Growing resistance in Germany to the opening up of schools

By Andy Niklaus and Carola Kleinert
28 April 2020

There is growing public opposition in Germany to the government’s policy of opening up schools despite the continued spread of the coronavirus pandemic. Following the press release issued by the government last Wednesday, tens of thousands of pupils, teachers and parents have spoken out against the proposals to open up schools and compel pupils to take exams planned long before the coronavirus struck.

High school students in various federal states were expected to begin taking their exams on Monday. This is despite the legitimate concerns on the part of students that they may be infected and then transmit COVID-19 to their families under conditions where schools provide only minimal and entirely insufficient protection.

There are no tests available to identify those affected by the virus, and students will not be given protective masks. The required safety distance of at least 1.5 metres between classroom tables is irregularly observed—as demonstrated in private photos and videos available on social media.

Disinfectants are not made being available nationwide, among other things, on the grounds that this helps protect children and adolescents from the health risks accompanying such disinfectants. It is up to the teachers, like the students, to provide their own masks.

In Berlin, one high school student applied to postpone her exams due to the serious illness of members of her family. An administrative judge rejected the student’s request, referring to the guidelines set down by the Berlin Senator for Education Sandra Scheeres (Social Democratic Party, SPD). High school students belonging to groups of those alleged to be at particular risk, or related to those affected by the virus, are still expected to take their exams in separate rooms.

The high school student, Lisa, from North Rhine-Westphalia, published on Twitter an open letter to the minister of education, in which she calls for “a halt to the hasty renewal of school operations.” To the WSWS, she reaffirmed her request for the alternative of giving an “average level high school diploma or average degree to all.” She denounced those politically responsible, saying: “We are not guinea pigs to be tested for the consequences of loosening up restrictions!”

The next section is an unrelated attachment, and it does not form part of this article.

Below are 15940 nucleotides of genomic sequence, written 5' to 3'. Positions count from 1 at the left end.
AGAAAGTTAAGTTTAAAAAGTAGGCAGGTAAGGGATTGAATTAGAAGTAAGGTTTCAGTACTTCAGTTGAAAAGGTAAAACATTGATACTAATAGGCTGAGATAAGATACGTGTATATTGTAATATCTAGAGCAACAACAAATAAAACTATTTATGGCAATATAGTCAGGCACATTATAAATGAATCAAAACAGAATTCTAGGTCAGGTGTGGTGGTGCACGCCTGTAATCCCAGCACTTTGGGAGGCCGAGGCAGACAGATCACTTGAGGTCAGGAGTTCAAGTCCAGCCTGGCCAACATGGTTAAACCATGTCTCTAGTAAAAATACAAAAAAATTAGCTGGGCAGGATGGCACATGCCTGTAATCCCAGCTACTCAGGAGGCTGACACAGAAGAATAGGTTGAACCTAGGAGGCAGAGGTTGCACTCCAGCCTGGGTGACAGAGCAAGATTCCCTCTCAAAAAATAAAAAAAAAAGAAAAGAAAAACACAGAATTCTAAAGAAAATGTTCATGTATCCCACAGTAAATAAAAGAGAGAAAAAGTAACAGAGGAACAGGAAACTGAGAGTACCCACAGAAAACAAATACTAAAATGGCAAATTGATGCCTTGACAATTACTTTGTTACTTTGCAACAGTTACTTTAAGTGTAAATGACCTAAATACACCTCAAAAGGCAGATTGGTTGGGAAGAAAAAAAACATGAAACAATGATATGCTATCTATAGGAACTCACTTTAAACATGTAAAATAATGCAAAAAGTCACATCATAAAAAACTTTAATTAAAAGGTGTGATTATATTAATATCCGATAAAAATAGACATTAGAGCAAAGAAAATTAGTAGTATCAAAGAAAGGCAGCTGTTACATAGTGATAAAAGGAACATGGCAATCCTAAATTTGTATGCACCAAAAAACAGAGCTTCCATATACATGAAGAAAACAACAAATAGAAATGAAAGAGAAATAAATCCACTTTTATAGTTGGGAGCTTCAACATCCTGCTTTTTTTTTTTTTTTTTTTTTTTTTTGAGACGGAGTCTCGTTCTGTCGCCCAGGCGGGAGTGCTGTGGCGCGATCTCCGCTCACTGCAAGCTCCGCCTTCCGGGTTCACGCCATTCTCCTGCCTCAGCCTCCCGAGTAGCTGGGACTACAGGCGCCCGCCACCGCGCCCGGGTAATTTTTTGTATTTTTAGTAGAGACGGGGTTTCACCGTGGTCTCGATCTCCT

When asked about the hygienic situation at her high school prior to the pandemic, Lisa reported that the situation was “horrific.” “The school toilets were in a very poor hygienic condition: there was no soap, no towels, clogged toilets and overfilled rubbish bins in the toilets,” she said. The school management had tried to improve the situation with measures such as toilet supervision, but without success. “Not all of the toilets were cleaned regularly by cleaning staff. Warm water remains a dream. There is no such thing in schools,” Lisa said.

She could not report on the current protective measures at her school. Her teacher offered to hold a digital discussion because she belongs to a risk group. “On Monday, I will have to see whether I dare take part in classes or try instead to prepare for my exams at home,” Lisa said. “My mother is very upset because she and one of my three siblings belong to those at risk. She thinks that any idea the schools will comply with hygienic standards is utopian.”

Her classmates have varying views about the demand to obtain a so-called average high school diploma—i.e., adopting the previous average school grade of the student during his or her studies. Some approved, while others considered the exams to be necessary. However, they all agreed that exams should not be held “under these circumstances.” “All of the pupils had worries and fears, but given the fact that exams have not been cancelled, many are forced to attend classes, otherwise they will fail to fulfil the requirements for their diploma.”

Like many other pupils and high school students, Lisa emphasised not only the health aspects involved, but also the lack of equal opportunity in the exams compared with previous years. No account is taken of the huge pressure under which the high school students have to take the exams. She said, “It is morally and ethically unacceptable to give students sole responsibility for attending school and the attendant risks of being infected with a deadly virus through contact with people on the way to and from school, and then transmitting this virus to those at home!”

From this point of view, Lisa also noted the situation in the health care system. “In the event of a second wave, our health care system would be overloaded, which would involve thousands more casualties. This is the standpoint of the Robert Koch Institute and prominent virologists such as Dr. [Christian] Drosten.”

When asked whether she saw a connection between the school openings and the campaign for a “return to work,” Lisa replied: “From the beginning of the coronavirus crisis, I have only seen economic interests at work. Open the schools so everyone can go back to work and have no reason to stay home. I think it’s very obvious. This is extremely irresponsible and will very likely cost many lives. It’s really sad to see the value politicians place on the population when it comes to big business interests—i.e., none at all.

“A few months ago, I thought that Germany had struck a reasonable balance with its form of capitalism, but the type of politics today has proven the opposite.”

Lisa is not alone in this respect. Young people and workers face fundamental political issues in their demands for the protection of their lives and health. Their demands inevitably lead to conflict with the political establishment and the entire profit-oriented social system.

 

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